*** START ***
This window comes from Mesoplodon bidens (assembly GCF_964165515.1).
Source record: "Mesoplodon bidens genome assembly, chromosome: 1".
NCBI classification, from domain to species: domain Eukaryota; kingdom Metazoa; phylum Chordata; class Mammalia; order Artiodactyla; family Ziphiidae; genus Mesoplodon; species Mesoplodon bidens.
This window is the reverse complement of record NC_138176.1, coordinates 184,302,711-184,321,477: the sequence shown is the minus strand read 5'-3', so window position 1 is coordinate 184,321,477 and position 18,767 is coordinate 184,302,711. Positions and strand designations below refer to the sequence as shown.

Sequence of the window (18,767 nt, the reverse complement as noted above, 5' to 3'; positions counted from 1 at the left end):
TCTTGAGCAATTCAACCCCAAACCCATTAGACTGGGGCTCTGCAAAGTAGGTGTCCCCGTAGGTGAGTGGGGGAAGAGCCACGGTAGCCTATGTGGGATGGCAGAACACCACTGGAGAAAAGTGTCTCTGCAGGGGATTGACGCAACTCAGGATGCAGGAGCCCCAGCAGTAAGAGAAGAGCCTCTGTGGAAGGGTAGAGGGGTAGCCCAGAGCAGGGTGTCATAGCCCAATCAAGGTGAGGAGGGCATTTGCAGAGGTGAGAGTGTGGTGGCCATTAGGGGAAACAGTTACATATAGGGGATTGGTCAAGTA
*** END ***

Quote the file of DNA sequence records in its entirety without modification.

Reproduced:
This window comes from Mesoplodon bidens (assembly GCF_964165515.1).
Source record: "Mesoplodon bidens genome assembly, chromosome: 1".
NCBI classification, from domain to species: domain Eukaryota; kingdom Metazoa; phylum Chordata; class Mammalia; order Artiodactyla; family Ziphiidae; genus Mesoplodon; species Mesoplodon bidens.
This window is the reverse complement of record NC_138176.1, coordinates 184,302,711-184,321,477: the sequence shown is the minus strand read 5'-3', so window position 1 is coordinate 184,321,477 and position 18,767 is coordinate 184,302,711. Positions and strand designations below refer to the sequence as shown.

Sequence of the window (18,767 nt, the reverse complement as noted above, 5' to 3'; positions counted from 1 at the left end):
TCTTGAGCAATTCAACCCCAAACCCATTAGACTGGGGCTCTGCAAAGTAGGTGTCCCCGTAGGTGAGTGGGGGAAGAGCCACGGTAGCCTATGTGGGATGGCAGAACACCACTGGAGAAAAGTGTCTCTGCAGGGGATTGACGCAACTCAGGATGCAGGAGCCCCAGCAGTAAGAGAAGAGCCTCTGTGGAAGGGTAGAGGGGTAGCCCAGAGCAGGGTGTCATAGCCCAATCAAGGTGAGGAGGGCATTTGCAGAGGTGAGAGTGTGGTGGCCATTAGGGGAAACAGTTACATATAGGGGATTGGTCAAGTA